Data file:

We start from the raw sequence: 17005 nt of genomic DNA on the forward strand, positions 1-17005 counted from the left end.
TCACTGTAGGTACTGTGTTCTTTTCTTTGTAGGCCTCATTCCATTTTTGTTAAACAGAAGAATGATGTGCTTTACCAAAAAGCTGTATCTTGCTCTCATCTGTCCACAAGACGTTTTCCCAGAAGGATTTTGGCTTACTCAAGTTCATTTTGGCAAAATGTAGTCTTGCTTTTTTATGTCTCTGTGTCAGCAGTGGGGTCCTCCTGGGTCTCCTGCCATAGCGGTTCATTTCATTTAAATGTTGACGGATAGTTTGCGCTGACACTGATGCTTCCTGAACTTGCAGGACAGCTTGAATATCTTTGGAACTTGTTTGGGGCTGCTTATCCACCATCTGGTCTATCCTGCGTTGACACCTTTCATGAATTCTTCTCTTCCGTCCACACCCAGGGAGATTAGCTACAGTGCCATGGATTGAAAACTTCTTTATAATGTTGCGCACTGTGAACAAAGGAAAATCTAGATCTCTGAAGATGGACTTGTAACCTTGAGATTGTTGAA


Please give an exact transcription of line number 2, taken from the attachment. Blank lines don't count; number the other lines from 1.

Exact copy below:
TCACTGTAGGTACTGTGTTCTTTTCTTTGTAGGCCTCATTCCATTTTTGTTAAACAGAAGAATGATGTGCTTTACCAAAAAGCTGTATCTTGCTCTCATCTGTCCACAAGACGTTTTCCCAGAAGGATTTTGGCTTACTCAAGTTCATTTTGGCAAAATGTAGTCTTGCTTTTTTATGTCTCTGTGTCAGCAGTGGGGTCCTCCTGGGTCTCCTGCCATAGCGGTTCATTTCATTTAAATGTTGACGGATAGTTTGCGCTGACACTGATGCTTCCTGAACTTGCAGGACAGCTTGAATATCTTTGGAACTTGTTTGGGGCTGCTTATCCACCATCTGGTCTATCCTGCGTTGACACCTTTCATGAATTCTTCTCTTCCGTCCACACCCAGGGAGATTAGCTACAGTGCCATGGATTGAAAACTTCTTTATAATGTTGCGCACTGTGAACAAAGGAAAATCTAGATCTCTGAAGATGGACTTGTAACCTTGAGATTGTTGAA